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Smith v. State Dep't of Highway Patrol

United States District Court, N.D. California

December 10, 2014

NICOLE SUMMER SMITH, Plaintiff,
v.
THE STATE OF CALIFORNIA DEPARTMENT OF HIGHWAY PATROL, Defendant

Page 1174

For Nicole Summer Smith, Plaintiff: Susan Sher, LEAD ATTORNEY, Law Offices of Susan Sher, Ukiah, CA; Terry Nan Gross, LEAD ATTORNEY.

For The State of California Department of Highway Patrol, Defendant: Austin Jacobs Cattermole, LEAD ATTORNEY, Attorney General's Office, Oakland, CA; Mary Susan Cain-Simon, LEAD ATTORNEY, CA State Attorney General's Office, Oakland, CA.

Page 1175

ORDER GRANTING IN PART AND DENYING IN PART DEFENDANT'S MOTION FOR SUMMARY JUDGMENT

JAMES DONATO, United States District Judge.

INTRODUCTION

In 2010, while applying to be a cadet with defendant, the California Highway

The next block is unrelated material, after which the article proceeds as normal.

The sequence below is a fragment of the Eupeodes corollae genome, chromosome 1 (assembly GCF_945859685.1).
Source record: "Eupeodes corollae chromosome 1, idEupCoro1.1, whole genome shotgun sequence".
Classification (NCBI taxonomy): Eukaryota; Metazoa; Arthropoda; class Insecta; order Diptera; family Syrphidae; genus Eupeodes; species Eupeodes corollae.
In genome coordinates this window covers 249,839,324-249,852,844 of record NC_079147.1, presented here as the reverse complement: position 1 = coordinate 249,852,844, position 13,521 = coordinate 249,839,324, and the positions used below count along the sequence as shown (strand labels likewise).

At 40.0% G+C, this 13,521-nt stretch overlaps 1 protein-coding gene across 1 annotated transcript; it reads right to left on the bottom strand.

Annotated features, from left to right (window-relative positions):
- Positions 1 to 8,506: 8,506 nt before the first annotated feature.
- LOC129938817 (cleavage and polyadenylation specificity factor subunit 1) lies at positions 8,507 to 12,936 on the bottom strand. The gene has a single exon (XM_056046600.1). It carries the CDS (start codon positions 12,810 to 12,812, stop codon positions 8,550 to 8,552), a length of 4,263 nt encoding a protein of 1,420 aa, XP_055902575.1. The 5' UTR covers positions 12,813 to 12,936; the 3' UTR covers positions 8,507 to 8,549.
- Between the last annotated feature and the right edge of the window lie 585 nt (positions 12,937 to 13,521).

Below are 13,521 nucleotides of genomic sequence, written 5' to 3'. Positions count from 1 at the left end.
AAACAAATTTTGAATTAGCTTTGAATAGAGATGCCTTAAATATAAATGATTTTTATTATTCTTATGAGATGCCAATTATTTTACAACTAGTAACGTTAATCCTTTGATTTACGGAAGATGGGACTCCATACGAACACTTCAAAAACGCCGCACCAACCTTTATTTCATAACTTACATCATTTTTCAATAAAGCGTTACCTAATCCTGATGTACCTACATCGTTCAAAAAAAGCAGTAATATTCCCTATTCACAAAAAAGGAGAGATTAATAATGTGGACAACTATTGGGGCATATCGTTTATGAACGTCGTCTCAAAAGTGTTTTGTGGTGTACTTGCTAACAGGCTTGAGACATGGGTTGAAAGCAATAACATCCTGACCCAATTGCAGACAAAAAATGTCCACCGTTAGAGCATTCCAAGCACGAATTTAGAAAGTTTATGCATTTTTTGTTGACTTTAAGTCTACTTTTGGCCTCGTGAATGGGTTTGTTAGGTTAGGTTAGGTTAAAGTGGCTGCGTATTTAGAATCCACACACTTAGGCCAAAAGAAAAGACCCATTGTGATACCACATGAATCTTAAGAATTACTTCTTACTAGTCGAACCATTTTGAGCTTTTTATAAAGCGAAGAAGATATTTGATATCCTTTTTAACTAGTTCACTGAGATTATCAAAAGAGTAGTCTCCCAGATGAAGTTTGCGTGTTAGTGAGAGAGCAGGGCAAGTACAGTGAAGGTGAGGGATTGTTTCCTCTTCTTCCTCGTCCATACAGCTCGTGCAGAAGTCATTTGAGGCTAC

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Patrol (" CHP" ), plaintiff Nicole Summer Smith suffered an incident that she describes as sexual harassment and that the CHP concedes was inappropriate. Smith stuck with the cadet application process after that incident and eventually was recommended for hire by the CHP, but she voluntarily terminated her candidacy. In the complaint, Smith says she walked away from the job because the CHP subjected her to retaliation for filing a complaint about the alleged sexual harassment incident, which dissuaded her from accepting CHP employment. In fact, Smith basically alleges that all of her interactions with the CHP for several years after the 2010 incident were a form of retaliation. Smith sued the CHP in March 2013 for retaliation under Title VII of the Civil Rights Act of 1964 and California's Fair Employment and Housing Act (" FEHA" ). Dkt. No. 1. This case is about retaliation only. Smith did not file a sexual harassment claim.

This order addresses the CHP's motion for summary judgment on Smith's claims. Dkt. No. 36. The Court has spent a substantial amount of time sifting through the parties' papers to resolve the motion. Smith made this process unnecessarily difficult by failing to identify what exactly she contends was retaliatory over a multi-year period of frequent interactions with the CHP. Despite the vagueness, the Court has determined that some of Smith's allegations have enough disputed evidence behind them to go to trial. Consequently, the Court grants in part and denies in part the CHP's motion.

BACKGROUND